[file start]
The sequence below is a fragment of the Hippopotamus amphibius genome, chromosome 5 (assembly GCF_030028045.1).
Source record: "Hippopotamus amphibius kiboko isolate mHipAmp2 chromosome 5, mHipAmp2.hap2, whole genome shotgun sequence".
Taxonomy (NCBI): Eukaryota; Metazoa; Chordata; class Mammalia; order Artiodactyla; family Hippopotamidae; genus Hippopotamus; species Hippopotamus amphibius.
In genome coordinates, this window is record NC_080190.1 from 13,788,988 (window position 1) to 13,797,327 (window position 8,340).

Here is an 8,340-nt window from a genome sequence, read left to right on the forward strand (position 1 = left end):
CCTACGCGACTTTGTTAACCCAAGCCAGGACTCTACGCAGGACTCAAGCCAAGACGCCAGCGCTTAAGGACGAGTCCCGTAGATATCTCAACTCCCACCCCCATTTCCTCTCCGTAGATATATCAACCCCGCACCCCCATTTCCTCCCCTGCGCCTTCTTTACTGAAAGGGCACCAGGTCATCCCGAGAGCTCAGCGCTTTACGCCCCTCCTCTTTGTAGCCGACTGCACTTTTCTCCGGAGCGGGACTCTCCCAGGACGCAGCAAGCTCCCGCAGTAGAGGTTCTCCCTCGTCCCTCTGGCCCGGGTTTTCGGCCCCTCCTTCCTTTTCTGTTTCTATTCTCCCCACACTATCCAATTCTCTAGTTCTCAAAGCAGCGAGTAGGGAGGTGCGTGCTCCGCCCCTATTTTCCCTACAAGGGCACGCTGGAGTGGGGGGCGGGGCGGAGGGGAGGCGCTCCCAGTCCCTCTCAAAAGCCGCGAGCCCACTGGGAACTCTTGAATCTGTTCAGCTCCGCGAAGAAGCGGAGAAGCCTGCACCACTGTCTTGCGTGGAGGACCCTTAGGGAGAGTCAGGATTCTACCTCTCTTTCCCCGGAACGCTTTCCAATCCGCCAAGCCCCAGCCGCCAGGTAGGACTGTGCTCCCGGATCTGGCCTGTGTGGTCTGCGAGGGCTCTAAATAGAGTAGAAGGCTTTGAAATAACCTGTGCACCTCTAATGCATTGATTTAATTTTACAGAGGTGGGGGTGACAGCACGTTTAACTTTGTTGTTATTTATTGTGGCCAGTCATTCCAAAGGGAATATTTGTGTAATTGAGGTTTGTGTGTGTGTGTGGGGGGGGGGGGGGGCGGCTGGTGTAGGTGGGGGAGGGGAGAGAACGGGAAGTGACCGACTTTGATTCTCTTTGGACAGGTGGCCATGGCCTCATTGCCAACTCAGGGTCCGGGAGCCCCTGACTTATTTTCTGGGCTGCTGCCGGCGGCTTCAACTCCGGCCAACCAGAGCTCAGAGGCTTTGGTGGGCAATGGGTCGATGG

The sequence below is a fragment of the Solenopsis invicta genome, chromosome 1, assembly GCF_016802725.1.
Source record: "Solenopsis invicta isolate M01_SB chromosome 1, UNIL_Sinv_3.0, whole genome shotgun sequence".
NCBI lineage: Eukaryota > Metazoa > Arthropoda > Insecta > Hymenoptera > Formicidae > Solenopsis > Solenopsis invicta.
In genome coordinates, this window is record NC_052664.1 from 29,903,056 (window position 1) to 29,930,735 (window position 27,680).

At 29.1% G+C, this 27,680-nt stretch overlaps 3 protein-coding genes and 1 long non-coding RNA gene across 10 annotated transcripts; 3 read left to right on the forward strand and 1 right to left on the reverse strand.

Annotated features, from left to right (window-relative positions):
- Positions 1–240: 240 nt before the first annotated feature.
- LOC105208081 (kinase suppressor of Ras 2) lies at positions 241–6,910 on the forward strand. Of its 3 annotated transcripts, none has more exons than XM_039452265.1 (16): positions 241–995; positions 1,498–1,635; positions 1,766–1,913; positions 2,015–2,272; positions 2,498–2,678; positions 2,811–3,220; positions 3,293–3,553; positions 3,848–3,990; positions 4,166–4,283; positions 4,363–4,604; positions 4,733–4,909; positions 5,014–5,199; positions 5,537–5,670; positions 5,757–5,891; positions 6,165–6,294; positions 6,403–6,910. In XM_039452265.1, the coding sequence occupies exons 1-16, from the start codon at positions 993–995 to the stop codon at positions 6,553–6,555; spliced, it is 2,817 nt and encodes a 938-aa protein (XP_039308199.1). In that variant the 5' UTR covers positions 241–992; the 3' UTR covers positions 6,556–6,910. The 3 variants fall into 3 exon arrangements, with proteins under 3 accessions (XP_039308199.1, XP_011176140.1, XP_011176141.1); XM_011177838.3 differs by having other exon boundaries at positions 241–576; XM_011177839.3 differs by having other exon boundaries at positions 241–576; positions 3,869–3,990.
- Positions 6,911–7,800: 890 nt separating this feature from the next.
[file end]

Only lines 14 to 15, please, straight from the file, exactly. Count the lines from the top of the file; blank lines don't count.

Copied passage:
- LOC105208081 (kinase suppressor of Ras 2) lies at positions 241–6,910 on the forward strand. Of its 3 annotated transcripts, none has more exons than XM_039452265.1 (16): positions 241–995; positions 1,498–1,635; positions 1,766–1,913; positions 2,015–2,272; positions 2,498–2,678; positions 2,811–3,220; positions 3,293–3,553; positions 3,848–3,990; positions 4,166–4,283; positions 4,363–4,604; positions 4,733–4,909; positions 5,014–5,199; positions 5,537–5,670; positions 5,757–5,891; positions 6,165–6,294; positions 6,403–6,910. In XM_039452265.1, the coding sequence occupies exons 1-16, from the start codon at positions 993–995 to the stop codon at positions 6,553–6,555; spliced, it is 2,817 nt and encodes a 938-aa protein (XP_039308199.1). In that variant the 5' UTR covers positions 241–992; the 3' UTR covers positions 6,556–6,910. The 3 variants fall into 3 exon arrangements, with proteins under 3 accessions (XP_039308199.1, XP_011176140.1, XP_011176141.1); XM_011177838.3 differs by having other exon boundaries at positions 241–576; XM_011177839.3 differs by having other exon boundaries at positions 241–576; positions 3,869–3,990.
- Positions 6,911–7,800: 890 nt separating this feature from the next.